Mental illnesses are a diverse group of conditions that affect the brain—and in turn, the rest of the body—in numerous and varied ways. Just as diseases of other types differ in severity and in the ways in which they affect a person, mental health disorders have varying degrees and shades of impact. For some, mental health challenges are manageable through therapy and healthy habits such as sufficient sleep or regular exercise; but for others, a mental illness completely overturns every aspect of life.
Mental health conditions that dramatically alter an individual’s life are referred to as serious mental illnesses, also sometimes called major mental illnesses. The National Institute of Mental Health defines a serious mental illness as “a mental, behavioral, or emotional disorder resulting in serious functional impairment, which substantially interferes with or limits one or more major life activities.”
Common serious mental illnesses include bipolar disorder, schizophrenia, schizoaffective disorder and major depression. Many cause psychosis and other symptoms that make it extremely difficult for those living with these conditions to hold steady jobs or manage a home, as well as to form and maintain relationships with others. As a result, these disorders are not only life-altering but isolating.
According to the 2020 National Survey of Drug Use and Health conducted by the Substance Abuse and Mental Health Services Administration (SAMHSA), 5.6% of American adults had lived with a serious mental illness in the past year—approximately a fourth of the 21% adults who had dealt with any type of mental health condition. For the one in 20 individuals who must navigate the complex challenges brought about by these disorders, mental health issues aren’t just a source of discomfort or something to open up about on social media; they’re illnesses that severely impair the ability to function.
Below are five things to know about the ways that serious mental illnesses alter the lives of more than 14 million American adults.
1. Access to treatment is a serious need.
According to the SAMHSA survey, nearly half of individuals living with serious mental illnesses stated that they perceived an unmet need for mental health services; and over a third had not received any mental health treatment in the past year. While the cost of care was the most commonly cited barrier, many also stated that they weren’t sure where to go for services or believed they could manage their conditions without treatment.
2. Lack of awareness prevents many from seeking care.
A common symptom of major mental illnesses is anosognosia: an inability to perceive or fully understand the severity of one’s condition. According to the Treatment Advocacy Center, approximately 50% of individuals living with schizophrenia and 40% of individuals dealing with bipolar disorder experience anosognosia, and those living with other serious mental illnesses may experience it as well. This lack of awareness causes many to resist treatment as they cannot understand their need for it.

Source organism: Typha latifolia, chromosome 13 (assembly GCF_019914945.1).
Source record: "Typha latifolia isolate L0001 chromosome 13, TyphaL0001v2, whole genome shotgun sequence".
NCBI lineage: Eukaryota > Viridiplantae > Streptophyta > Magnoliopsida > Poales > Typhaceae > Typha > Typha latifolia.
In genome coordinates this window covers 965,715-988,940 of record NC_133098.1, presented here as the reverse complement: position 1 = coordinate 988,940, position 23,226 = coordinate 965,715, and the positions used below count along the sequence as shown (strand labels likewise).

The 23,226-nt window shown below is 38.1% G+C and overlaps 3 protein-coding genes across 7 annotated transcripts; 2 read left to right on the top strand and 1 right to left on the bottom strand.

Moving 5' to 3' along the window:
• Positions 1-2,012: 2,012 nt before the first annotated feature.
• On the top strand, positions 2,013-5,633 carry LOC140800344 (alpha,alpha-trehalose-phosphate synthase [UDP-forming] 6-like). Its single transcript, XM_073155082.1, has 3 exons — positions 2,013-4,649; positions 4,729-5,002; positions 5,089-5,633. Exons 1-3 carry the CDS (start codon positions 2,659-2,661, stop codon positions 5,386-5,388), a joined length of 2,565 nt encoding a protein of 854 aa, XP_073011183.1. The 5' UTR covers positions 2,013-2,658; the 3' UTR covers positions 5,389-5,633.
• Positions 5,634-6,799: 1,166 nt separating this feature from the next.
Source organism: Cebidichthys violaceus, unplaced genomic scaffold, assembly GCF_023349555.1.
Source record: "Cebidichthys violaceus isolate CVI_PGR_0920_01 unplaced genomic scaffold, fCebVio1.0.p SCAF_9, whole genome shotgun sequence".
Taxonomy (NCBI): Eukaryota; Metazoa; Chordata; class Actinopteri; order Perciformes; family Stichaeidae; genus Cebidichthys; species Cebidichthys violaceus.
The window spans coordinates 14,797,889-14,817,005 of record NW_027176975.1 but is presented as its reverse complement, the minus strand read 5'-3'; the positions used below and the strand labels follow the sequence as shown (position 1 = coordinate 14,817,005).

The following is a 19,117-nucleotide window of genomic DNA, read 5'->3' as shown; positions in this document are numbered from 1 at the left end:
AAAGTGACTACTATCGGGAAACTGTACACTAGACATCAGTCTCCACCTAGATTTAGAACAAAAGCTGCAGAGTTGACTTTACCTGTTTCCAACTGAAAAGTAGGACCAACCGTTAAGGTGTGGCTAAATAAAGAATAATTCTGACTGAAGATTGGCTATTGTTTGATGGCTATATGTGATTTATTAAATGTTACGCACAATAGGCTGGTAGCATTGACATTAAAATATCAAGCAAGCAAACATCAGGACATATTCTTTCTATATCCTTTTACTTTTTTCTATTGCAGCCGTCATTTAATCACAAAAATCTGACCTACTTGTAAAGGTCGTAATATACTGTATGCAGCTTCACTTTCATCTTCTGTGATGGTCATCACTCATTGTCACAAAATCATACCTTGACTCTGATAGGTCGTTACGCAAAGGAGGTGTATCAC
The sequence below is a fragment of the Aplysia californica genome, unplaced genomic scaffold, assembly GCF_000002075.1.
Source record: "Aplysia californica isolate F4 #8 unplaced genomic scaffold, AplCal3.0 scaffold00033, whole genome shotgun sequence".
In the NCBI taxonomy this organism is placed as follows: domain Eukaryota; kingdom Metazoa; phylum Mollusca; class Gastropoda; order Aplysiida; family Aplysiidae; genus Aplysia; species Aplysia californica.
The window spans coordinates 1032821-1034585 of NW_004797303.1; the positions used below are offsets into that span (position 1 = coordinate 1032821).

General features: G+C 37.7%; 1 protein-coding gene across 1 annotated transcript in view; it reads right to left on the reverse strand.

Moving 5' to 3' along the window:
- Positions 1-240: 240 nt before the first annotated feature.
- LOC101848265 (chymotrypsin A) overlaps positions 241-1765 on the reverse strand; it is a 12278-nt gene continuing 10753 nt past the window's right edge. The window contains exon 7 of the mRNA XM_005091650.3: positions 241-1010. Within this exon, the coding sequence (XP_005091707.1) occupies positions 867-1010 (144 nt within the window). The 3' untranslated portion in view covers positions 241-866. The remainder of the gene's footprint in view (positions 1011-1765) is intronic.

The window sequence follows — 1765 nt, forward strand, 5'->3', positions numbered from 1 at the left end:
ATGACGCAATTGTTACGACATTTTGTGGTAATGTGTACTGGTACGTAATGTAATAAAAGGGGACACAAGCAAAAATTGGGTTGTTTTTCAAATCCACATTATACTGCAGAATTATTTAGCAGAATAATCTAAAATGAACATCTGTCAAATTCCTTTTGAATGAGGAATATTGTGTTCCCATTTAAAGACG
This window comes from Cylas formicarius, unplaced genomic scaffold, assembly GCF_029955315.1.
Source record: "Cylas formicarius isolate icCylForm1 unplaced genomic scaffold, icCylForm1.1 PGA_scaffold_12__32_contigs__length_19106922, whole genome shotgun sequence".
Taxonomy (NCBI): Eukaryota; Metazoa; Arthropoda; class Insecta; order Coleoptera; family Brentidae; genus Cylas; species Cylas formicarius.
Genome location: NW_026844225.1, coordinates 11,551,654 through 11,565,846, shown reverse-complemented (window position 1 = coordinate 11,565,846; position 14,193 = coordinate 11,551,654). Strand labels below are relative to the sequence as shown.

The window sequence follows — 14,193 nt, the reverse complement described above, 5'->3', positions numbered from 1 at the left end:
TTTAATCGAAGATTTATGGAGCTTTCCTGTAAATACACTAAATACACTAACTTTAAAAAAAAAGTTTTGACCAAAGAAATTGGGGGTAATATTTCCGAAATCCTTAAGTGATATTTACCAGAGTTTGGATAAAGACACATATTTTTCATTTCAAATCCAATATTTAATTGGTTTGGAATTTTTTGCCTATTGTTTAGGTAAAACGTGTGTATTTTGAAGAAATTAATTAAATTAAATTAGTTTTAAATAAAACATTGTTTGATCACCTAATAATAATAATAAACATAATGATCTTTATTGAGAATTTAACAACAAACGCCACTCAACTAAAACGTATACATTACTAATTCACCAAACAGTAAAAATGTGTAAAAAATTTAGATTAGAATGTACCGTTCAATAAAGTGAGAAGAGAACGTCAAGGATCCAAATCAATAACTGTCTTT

3. Serious mental illness increases the risk of substance abuse.
The SAMHSA survey found that those who’d experienced serious mental illness in the past year were significantly more likely to have used illicit drugs: 48% of those dealing with these disorders had used illegal substances in the past year, compared to just 17% of those who hadn’t lived with a mental health condition. In addition, those suffering from major mental illnesses were also more likely to have engaged in binge drinking and to have used tobacco and nicotine products. Lack of access to treatment often plays a major role in dual diagnoses of mental illness and substance abuse.
4. Many who suffer from serious mental illnesses also face homelessness.
The many challenges of dealing with a major mental illness, including poverty, unemployment and stigma, are a major contributing factor to homelessness. According to the 2021 Dallas and Collin Counties Point in Time (PIT) Count, 24% of those who were homeless reported living with a serious mental illness—a much higher percentage than among the general population.
5. Many receive jail time instead of treatment.
The National Alliance on Mental Illness reports that more people dealing with serious mental illnesses are living in America’s jails and prisons than are receiving treatment in psychiatric facilities. Due to the shortage of qualified mental health care providers and the hurdles that many individuals face in seeking treatment, many who live with major mental health disorders don’t receive any care, which puts them at higher risk for run-ins with the law. As a result, people dealing with these illnesses are booked into jails 2 million times each year. And, while they’re incarcerated, few receive the medications or therapy that could help them pursue stability.
Due to stigma and the isolating nature of serious mental illnesses, many who deal with these conditions lack a supportive network of people who can come alongside them. But, at the Well Community, men and women who suffer from life-altering mental health struggles find friendship and acceptance from others who understand and care as well as assistance in accessing resources that can help them better navigate the challenges of illnesses that have overturned their lives.
Your gift will help the Well Community come alongside those living with serious mental illnesses, providing support, resources and community.